Early editions of Joy of Cooking included something called a Pinch Pie, a straightforward baked meringue shell filled with ice cream and/or whipped cream and sweetened summer fruit. Sure it’s got some age on it, but it’s a delicious and unexpected summer dessert recipe just in time for the peak of Tennessee strawberries and the arrival of fresh peaches.
Bernie Arnold, Nashville’s prolific food writer and editor, introduced us to Pinch Pie. Sadly, she passed away this past February at the age of 88. Over the course of four decades, from the mid-1960s through the early ’90s, Bernie introduced Nashvillians to scores of talented home cooks, restaurants, food trends, new ingredients and seasonal recipes as a writer for the Tennessean and the longtime food editor of the Nashville Banner. Bernie came to Nashville in the 1940s to study English and theater at Lipscomb University, where she met her husband, Bud. Food writing was not among Bernie’s plans. She said, “I had four hungry kids and a husband who liked to invite people over for dinner. I didn’t have any choice but [to] learn how to cook.”
Bernie really took to cooking and even won second place in a statewide baking contest. Shortly after, an editor at the Tennessean and former Lipscomb classmate contacted her. They needed a food writer. Bernie wrote from her Green Hills home on a typewriter at the kitchen table with a view of the garden and the wall phone over her shoulder. Many a Sunday evening, she’d be on deadline and driving like mad to deliver her copy for the week.
Known for her charm and sharp wit, Bernie once shared with us the unlikely beginning of her career as the food editor of the Nashville Banner. One Sunday in 1974, while the family watched the local evening news, a report aired about a neighborhood gas leak and explosion. The Banner’s food editor was the unfortunate victim. Bernie recalled her son looking up at her and saying, “I guess they’ll be calling you on Monday, Mom.” And they did. She stayed with the Nashville Banner until her retirement in 1992.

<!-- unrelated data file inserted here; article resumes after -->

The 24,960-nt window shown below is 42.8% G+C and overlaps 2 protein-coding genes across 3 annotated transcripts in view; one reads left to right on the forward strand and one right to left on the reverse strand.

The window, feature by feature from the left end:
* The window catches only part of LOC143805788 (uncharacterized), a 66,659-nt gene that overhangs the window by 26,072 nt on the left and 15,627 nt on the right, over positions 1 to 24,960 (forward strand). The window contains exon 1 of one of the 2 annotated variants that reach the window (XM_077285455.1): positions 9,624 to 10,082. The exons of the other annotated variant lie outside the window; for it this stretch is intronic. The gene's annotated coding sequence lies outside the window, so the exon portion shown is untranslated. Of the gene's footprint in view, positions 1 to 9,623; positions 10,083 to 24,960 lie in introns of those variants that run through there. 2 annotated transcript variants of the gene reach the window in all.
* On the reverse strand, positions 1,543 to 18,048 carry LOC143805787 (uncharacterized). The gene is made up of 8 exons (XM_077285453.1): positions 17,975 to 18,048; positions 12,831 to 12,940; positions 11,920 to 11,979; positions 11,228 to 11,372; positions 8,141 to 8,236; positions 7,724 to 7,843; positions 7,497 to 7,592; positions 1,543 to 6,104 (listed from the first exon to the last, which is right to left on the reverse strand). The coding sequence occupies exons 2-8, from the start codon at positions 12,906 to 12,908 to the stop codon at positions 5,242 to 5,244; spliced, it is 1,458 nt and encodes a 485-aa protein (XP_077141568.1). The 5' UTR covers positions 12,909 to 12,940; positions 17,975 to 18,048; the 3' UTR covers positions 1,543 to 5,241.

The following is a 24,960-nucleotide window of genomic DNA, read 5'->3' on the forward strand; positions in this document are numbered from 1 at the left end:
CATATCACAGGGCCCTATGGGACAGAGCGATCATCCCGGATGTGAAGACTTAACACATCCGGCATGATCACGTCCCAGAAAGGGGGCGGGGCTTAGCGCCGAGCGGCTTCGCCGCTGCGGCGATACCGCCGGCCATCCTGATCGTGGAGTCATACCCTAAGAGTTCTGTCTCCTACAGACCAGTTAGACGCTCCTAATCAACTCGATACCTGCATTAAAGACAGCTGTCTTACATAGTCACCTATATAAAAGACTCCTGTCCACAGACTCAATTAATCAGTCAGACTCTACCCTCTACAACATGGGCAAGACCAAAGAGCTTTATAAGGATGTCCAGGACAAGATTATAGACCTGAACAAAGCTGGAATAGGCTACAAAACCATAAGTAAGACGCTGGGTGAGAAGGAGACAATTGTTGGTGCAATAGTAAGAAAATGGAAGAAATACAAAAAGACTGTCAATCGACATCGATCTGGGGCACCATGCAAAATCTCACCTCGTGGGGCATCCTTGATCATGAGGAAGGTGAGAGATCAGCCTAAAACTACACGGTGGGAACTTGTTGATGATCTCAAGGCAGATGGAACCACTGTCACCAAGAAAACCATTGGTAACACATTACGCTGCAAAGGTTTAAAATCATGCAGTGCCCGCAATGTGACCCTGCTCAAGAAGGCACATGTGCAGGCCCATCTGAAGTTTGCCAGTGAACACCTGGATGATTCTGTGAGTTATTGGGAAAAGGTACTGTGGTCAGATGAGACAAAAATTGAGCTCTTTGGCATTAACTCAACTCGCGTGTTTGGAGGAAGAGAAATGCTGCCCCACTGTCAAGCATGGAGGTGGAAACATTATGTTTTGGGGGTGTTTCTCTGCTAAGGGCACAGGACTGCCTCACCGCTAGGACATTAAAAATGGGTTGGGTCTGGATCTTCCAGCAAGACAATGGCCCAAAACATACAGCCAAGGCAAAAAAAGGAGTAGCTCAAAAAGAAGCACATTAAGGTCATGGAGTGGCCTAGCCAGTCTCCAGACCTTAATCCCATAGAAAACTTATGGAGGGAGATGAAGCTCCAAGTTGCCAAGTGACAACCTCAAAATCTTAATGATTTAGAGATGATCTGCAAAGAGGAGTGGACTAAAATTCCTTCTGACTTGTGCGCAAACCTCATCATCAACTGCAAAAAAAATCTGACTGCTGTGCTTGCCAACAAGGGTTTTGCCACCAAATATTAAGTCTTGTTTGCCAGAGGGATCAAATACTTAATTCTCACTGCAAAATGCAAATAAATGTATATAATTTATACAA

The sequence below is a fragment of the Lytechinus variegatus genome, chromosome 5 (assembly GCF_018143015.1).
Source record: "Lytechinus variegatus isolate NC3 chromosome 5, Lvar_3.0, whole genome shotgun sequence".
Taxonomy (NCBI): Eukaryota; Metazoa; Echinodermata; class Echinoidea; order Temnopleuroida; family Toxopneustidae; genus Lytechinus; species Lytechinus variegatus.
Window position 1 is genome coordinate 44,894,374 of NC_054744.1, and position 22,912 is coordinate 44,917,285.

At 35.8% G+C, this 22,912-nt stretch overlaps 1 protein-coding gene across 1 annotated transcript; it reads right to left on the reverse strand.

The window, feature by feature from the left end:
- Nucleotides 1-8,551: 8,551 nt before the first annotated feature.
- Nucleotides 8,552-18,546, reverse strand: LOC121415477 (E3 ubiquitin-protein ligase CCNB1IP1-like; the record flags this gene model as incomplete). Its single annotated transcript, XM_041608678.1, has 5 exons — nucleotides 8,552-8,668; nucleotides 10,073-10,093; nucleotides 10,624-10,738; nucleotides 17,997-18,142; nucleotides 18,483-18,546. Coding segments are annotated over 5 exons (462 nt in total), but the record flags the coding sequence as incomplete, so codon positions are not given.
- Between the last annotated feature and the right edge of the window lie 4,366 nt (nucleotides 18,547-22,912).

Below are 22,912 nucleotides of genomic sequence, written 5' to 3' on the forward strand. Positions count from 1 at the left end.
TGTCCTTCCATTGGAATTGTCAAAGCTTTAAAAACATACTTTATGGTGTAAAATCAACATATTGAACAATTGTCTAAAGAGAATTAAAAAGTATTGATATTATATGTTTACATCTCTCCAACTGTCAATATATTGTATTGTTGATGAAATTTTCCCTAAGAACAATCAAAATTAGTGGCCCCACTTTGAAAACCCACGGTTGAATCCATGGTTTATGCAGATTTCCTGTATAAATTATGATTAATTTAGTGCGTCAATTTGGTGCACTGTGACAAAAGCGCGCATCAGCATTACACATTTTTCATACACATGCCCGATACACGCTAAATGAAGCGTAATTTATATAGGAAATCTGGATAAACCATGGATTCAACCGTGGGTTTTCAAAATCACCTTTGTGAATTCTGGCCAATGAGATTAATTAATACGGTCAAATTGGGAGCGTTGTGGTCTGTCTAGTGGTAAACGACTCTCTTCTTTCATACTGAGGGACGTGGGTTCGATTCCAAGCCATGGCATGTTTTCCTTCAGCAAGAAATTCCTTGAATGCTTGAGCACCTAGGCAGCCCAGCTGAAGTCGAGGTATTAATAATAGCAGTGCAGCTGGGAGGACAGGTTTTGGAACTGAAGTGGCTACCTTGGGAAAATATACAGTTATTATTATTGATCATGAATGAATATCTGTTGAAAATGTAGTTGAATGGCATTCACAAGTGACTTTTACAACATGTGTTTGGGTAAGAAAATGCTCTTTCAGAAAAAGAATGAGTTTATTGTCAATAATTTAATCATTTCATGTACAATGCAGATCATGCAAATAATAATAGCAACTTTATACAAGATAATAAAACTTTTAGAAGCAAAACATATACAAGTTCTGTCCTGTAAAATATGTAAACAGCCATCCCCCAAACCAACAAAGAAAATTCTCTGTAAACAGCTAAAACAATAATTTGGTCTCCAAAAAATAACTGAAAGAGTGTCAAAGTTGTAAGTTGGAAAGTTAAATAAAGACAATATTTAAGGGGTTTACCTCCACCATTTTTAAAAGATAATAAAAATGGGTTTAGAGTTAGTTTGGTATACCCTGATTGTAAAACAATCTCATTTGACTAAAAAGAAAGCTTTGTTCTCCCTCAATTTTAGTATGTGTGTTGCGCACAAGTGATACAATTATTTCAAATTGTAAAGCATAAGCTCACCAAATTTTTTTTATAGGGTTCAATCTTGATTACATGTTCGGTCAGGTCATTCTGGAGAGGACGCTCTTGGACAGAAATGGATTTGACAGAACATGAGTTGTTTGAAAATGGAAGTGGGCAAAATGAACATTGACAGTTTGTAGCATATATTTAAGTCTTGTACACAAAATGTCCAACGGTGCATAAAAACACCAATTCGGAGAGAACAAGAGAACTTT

No doubt Bernie would agree that Middle Tennesseans have long been guided by the seasons and the agricultural bounty of the area. Pinch Pie was one of her favorite summer desserts. Here’s our adaptation of the recipe.
>> Pinch Pie
4 egg whites, at room temperature
1 teaspoon vanilla
¼ teaspoon cream of tartar
1 cup sugar
Pinch of salt
1½ to 2 pints vanilla ice cream, slightly softened
1 cup heavy cream, whipped and sweetened with a little powdered sugar
4 cups local strawberries or peeled and sliced peaches, sweetened to taste
Heat the oven to 225°F. Beat the egg whites with an electric mixer until foamy. Add the vanilla and cream of tartar and continue to beat until fluffy. Add the sugar by heaping spoonful and beat until the egg whites are stiff with glossy peaks. Place a piece of parchment paper on a baking sheet. Draw a nine-inch circle on the paper and turn the paper over. Spread the mixture in the circle on the paper, building up the sides slightly to create a nest. Bake about one hour and 15 minutes until firm and dry. Turn off the heat and allow the meringue to cool completely in the oven for a few hours or overnight. Place the meringue on a platter or on a cake plate. Fill with the softened ice cream and/or sweetened whipped cream. Spoon the fruit on top. Makes eight generous servings.